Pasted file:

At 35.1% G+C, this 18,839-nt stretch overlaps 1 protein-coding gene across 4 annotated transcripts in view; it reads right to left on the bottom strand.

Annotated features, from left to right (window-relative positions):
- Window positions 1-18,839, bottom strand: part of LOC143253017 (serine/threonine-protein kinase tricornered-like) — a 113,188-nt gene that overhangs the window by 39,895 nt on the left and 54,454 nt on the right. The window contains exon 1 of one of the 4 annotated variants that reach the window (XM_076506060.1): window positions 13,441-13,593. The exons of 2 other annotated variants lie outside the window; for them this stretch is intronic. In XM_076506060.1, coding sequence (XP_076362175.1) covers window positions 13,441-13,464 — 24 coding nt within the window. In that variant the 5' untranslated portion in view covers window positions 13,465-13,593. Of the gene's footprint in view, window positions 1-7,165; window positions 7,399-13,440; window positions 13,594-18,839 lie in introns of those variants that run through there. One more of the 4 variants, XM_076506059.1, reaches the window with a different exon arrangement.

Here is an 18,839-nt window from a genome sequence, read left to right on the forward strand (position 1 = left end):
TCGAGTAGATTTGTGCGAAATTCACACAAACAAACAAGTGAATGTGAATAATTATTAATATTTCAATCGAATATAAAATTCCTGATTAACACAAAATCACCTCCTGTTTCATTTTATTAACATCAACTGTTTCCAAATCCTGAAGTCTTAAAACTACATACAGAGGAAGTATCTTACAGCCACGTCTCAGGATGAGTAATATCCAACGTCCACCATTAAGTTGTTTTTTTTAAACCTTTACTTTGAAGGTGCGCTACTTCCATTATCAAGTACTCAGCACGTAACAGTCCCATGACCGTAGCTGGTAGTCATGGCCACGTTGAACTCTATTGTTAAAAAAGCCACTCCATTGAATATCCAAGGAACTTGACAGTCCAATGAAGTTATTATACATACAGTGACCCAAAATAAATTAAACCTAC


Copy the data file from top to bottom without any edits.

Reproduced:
At 35.1% G+C, this 18,839-nt stretch overlaps 1 protein-coding gene across 4 annotated transcripts in view; it reads right to left on the bottom strand.

Annotated features, from left to right (window-relative positions):
- Window positions 1-18,839, bottom strand: part of LOC143253017 (serine/threonine-protein kinase tricornered-like) — a 113,188-nt gene that overhangs the window by 39,895 nt on the left and 54,454 nt on the right. The window contains exon 1 of one of the 4 annotated variants that reach the window (XM_076506060.1): window positions 13,441-13,593. The exons of 2 other annotated variants lie outside the window; for them this stretch is intronic. In XM_076506060.1, coding sequence (XP_076362175.1) covers window positions 13,441-13,464 — 24 coding nt within the window. In that variant the 5' untranslated portion in view covers window positions 13,465-13,593. Of the gene's footprint in view, window positions 1-7,165; window positions 7,399-13,440; window positions 13,594-18,839 lie in introns of those variants that run through there. One more of the 4 variants, XM_076506059.1, reaches the window with a different exon arrangement.

Here is an 18,839-nt window from a genome sequence, read left to right on the forward strand (position 1 = left end):
TCGAGTAGATTTGTGCGAAATTCACACAAACAAACAAGTGAATGTGAATAATTATTAATATTTCAATCGAATATAAAATTCCTGATTAACACAAAATCACCTCCTGTTTCATTTTATTAACATCAACTGTTTCCAAATCCTGAAGTCTTAAAACTACATACAGAGGAAGTATCTTACAGCCACGTCTCAGGATGAGTAATATCCAACGTCCACCATTAAGTTGTTTTTTTTAAACCTTTACTTTGAAGGTGCGCTACTTCCATTATCAAGTACTCAGCACGTAACAGTCCCATGACCGTAGCTGGTAGTCATGGCCACGTTGAACTCTATTGTTAAAAAAGCCACTCCATTGAATATCCAAGGAACTTGACAGTCCAATGAAGTTATTATACATACAGTGACCCAAAATAAATTAAACCTAC